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Tears for Fears reminds us of what could have been,
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Rezension bezieht sich auf: Songs From The Big Chair (Dig. Remastered) (Audio CD)
"Songs From the Big Chair" was the first CD I ever bought, which I did about four months before I actually had a CD player (stockpiling for new technology is a dominant gene). But this was one of the first really hot CDs and it was where I got my infamous "three song rule." This rule states: If you are interested in an album by a new group all you need to justify the purchase is for the album to have three solid songs you would like to have. This one offered up "Shout," "Everybody Wants to Rule the World" and "Head Over Heels." The first two made it to #1 on the Billboard Hot 100 and last one topped off at #3. Of course the album went to the top of the charts as well, but more importantly there are other interesting tracks on the album besides the big three. "Heads Over Heels" is actually part of a suite with "Broken," and both "The Working Hour" and "Listen" are above average.
This edition offers up extended mixes of "Shout" and "Everybody Wants to Rule the World" as bonus tracks, but they are hardly necessary to justify having this album in your music collection. I still listen to "Songs From the Big Chair" about once a month and there is always a touch of regret that Tears for Fears self-destructed. The group produced a rather unique blend of synth-pop that made it stand out from most of what was going on in 1985 and the lyrics would have made for nice essay questions on a psychoanalysis exam:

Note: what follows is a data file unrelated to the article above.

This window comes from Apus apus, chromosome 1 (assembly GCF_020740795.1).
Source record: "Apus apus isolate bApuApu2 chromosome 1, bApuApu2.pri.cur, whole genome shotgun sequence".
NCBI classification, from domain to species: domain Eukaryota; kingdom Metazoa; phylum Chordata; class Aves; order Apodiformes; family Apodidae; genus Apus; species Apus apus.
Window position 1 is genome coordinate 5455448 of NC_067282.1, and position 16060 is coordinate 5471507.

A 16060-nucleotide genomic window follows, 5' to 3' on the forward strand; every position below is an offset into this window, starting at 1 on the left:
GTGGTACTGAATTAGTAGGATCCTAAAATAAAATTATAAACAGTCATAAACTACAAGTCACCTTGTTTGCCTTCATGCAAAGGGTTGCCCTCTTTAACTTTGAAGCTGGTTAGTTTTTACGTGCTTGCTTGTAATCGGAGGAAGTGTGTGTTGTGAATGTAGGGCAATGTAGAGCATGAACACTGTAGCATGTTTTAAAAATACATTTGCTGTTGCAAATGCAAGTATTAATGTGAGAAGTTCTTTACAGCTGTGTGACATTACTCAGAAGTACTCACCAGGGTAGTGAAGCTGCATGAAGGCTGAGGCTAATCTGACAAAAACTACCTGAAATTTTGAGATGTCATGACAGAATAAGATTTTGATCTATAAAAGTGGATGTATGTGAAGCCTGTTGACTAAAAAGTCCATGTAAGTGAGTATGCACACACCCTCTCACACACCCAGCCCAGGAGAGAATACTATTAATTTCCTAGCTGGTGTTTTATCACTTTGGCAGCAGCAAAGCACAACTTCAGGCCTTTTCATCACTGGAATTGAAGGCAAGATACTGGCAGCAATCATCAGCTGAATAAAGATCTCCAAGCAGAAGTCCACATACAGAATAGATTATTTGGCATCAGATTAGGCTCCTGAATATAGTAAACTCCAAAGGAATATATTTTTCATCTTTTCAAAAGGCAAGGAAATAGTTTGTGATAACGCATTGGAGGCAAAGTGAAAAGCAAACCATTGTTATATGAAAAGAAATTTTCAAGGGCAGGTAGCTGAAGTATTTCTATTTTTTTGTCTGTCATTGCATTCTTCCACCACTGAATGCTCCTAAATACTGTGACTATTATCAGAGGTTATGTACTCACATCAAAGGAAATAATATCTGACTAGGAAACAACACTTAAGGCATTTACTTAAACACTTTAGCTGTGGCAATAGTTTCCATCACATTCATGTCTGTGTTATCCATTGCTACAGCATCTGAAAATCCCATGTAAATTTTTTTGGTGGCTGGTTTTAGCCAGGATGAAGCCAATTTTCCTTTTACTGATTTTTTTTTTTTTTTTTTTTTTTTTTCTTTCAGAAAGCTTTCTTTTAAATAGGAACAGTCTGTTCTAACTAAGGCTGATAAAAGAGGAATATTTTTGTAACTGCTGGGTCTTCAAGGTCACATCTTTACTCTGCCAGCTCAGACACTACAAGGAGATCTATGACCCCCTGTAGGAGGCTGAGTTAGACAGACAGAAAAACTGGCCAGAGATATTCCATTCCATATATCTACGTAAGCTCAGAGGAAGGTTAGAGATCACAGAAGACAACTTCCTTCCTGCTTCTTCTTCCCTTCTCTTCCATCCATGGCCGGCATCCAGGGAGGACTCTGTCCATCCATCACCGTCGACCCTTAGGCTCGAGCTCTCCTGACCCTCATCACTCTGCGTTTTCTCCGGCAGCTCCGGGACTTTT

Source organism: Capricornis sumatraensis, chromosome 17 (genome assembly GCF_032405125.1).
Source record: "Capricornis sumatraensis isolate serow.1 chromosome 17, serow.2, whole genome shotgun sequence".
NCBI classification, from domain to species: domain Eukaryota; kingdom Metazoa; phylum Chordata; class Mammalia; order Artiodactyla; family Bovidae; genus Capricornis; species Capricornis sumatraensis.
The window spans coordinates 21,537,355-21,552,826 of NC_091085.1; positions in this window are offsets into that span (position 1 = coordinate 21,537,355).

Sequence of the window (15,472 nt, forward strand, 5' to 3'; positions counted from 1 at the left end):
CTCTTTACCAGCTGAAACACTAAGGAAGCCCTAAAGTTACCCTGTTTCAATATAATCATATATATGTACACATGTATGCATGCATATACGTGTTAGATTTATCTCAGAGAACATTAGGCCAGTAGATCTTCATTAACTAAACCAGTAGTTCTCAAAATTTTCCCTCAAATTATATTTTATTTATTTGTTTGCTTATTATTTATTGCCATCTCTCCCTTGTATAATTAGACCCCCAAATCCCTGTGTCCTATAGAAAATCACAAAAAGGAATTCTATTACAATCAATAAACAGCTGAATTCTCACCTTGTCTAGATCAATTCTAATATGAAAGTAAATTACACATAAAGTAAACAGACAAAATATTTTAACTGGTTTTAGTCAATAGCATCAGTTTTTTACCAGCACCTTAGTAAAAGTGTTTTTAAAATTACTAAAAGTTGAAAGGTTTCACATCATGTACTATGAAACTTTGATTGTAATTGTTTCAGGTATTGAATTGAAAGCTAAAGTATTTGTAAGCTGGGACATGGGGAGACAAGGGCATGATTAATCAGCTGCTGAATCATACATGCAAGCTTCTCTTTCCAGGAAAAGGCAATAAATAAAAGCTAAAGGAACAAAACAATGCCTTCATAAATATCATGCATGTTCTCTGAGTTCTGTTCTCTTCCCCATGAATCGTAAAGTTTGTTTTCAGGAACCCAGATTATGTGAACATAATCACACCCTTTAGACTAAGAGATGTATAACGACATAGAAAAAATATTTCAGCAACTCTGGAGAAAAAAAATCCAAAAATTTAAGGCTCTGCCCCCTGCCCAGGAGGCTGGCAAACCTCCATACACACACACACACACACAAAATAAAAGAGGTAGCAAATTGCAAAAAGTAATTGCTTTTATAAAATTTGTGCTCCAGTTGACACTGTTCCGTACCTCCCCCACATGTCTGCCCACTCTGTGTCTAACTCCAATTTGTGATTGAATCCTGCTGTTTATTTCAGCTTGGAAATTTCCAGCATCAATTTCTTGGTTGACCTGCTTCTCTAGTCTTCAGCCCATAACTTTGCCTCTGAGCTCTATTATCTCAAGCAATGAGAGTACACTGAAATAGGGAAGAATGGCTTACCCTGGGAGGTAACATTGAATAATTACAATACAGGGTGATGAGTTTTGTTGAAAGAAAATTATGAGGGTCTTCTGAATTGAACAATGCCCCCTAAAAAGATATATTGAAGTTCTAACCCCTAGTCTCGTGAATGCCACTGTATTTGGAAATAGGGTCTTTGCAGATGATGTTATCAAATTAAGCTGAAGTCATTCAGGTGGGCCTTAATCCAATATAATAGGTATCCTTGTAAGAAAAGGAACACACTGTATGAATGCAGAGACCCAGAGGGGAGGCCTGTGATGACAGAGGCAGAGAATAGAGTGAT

They gave you life
And in return you gave them hell
As cold as ice
I hope we live to tell the tale
Who would have thought that Arthur Janov's primal scream theory would result in deep lyrics? But then the group's name comes from that same source and the whole idea was much more in evidence on their debut album "Hurting" ("Mad World" from that album is reworked to great effect by Michael Andrews and Gary Jules at the end of the cult film "Donnie Darko," which also used "Head Over Heels" to make Tears for Fears the official group of the film). Such ideas are still in evidence on this album, but if "Hurting" is about emotional pain then "Songs From the Big Chair" is moving on to the healing process. This is not exactly a concept album, but the songs do fit together in a way that suggests a definite sense of direction. But then when they start singing about four leaf clovers and do a techno-rap song like "Mother's Talk" you are just going to lose people who are going to go back to the melodies and not bother to figure out the words and dive for deeper meanings.
Looking at the writing credits on these songs you would have said Tears for Fears was clearly Roland Orzabal's group, but by the time Curt Smith bolted they had produced only one more album in three years which had one decent song on it. So Tears of Fears does not exactly come under the heading of a One Hit Wonder, but they certainly only had the solid really great album. However, unlike other groups you might point to in similar circumstances from this same time period (e.g., A-Ha, Mr. Mister), this was the group I really thought had the musical talent to build on. In retrospect, I think it is clear that they did have the talent and Tears for Fears is arguably the most memorable "lost" group of that period.